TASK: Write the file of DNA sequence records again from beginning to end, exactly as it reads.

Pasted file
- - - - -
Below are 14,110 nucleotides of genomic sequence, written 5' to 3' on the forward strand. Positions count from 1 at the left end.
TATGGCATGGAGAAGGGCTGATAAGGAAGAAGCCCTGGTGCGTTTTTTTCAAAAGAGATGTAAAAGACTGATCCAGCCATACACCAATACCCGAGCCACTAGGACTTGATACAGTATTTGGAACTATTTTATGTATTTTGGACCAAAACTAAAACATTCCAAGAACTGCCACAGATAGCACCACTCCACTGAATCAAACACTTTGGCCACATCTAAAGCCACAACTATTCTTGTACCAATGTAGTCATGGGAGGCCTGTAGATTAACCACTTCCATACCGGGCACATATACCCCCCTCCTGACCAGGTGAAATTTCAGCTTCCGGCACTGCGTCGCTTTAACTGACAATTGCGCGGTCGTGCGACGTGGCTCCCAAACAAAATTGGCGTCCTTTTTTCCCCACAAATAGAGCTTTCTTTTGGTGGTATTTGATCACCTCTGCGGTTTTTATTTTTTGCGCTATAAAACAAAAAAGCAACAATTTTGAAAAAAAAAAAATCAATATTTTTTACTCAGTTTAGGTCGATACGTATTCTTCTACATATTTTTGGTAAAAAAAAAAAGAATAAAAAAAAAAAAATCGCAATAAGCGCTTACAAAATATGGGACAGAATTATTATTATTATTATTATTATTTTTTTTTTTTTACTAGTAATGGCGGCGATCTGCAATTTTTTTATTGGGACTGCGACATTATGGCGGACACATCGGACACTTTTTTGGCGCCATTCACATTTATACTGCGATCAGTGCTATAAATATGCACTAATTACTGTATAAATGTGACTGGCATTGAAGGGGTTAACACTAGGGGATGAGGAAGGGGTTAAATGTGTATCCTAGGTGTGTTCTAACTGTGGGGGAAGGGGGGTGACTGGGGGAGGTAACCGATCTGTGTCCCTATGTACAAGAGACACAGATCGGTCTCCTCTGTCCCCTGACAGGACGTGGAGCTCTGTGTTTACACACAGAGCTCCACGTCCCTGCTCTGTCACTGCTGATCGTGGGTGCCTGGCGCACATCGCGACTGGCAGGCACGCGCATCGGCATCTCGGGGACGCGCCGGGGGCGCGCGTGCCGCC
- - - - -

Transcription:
Below are 14,110 nucleotides of genomic sequence, written 5' to 3' on the forward strand. Positions count from 1 at the left end.
TATGGCATGGAGAAGGGCTGATAAGGAAGAAGCCCTGGTGCGTTTTTTTCAAAAGAGATGTAAAAGACTGATCCAGCCATACACCAATACCCGAGCCACTAGGACTTGATACAGTATTTGGAACTATTTTATGTATTTTGGACCAAAACTAAAACATTCCAAGAACTGCCACAGATAGCACCACTCCACTGAATCAAACACTTTGGCCACATCTAAAGCCACAACTATTCTTGTACCAATGTAGTCATGGGAGGCCTGTAGATTAACCACTTCCATACCGGGCACATATACCCCCCTCCTGACCAGGTGAAATTTCAGCTTCCGGCACTGCGTCGCTTTAACTGACAATTGCGCGGTCGTGCGACGTGGCTCCCAAACAAAATTGGCGTCCTTTTTTCCCCACAAATAGAGCTTTCTTTTGGTGGTATTTGATCACCTCTGCGGTTTTTATTTTTTGCGCTATAAAACAAAAAAGCAACAATTTTGAAAAAAAAAAAATCAATATTTTTTACTCAGTTTAGGTCGATACGTATTCTTCTACATATTTTTGGTAAAAAAAAAAAGAATAAAAAAAAAAAAATCGCAATAAGCGCTTACAAAATATGGGACAGAATTATTATTATTATTATTATTATTTTTTTTTTTTTACTAGTAATGGCGGCGATCTGCAATTTTTTTATTGGGACTGCGACATTATGGCGGACACATCGGACACTTTTTTGGCGCCATTCACATTTATACTGCGATCAGTGCTATAAATATGCACTAATTACTGTATAAATGTGACTGGCATTGAAGGGGTTAACACTAGGGGATGAGGAAGGGGTTAAATGTGTATCCTAGGTGTGTTCTAACTGTGGGGGAAGGGGGGTGACTGGGGGAGGTAACCGATCTGTGTCCCTATGTACAAGAGACACAGATCGGTCTCCTCTGTCCCCTGACAGGACGTGGAGCTCTGTGTTTACACACAGAGCTCCACGTCCCTGCTCTGTCACTGCTGATCGTGGGTGCCTGGCGCACATCGCGACTGGCAGGCACGCGCATCGGCATCTCGGGGACGCGCCGGGGGCGCGCGTGCCGCC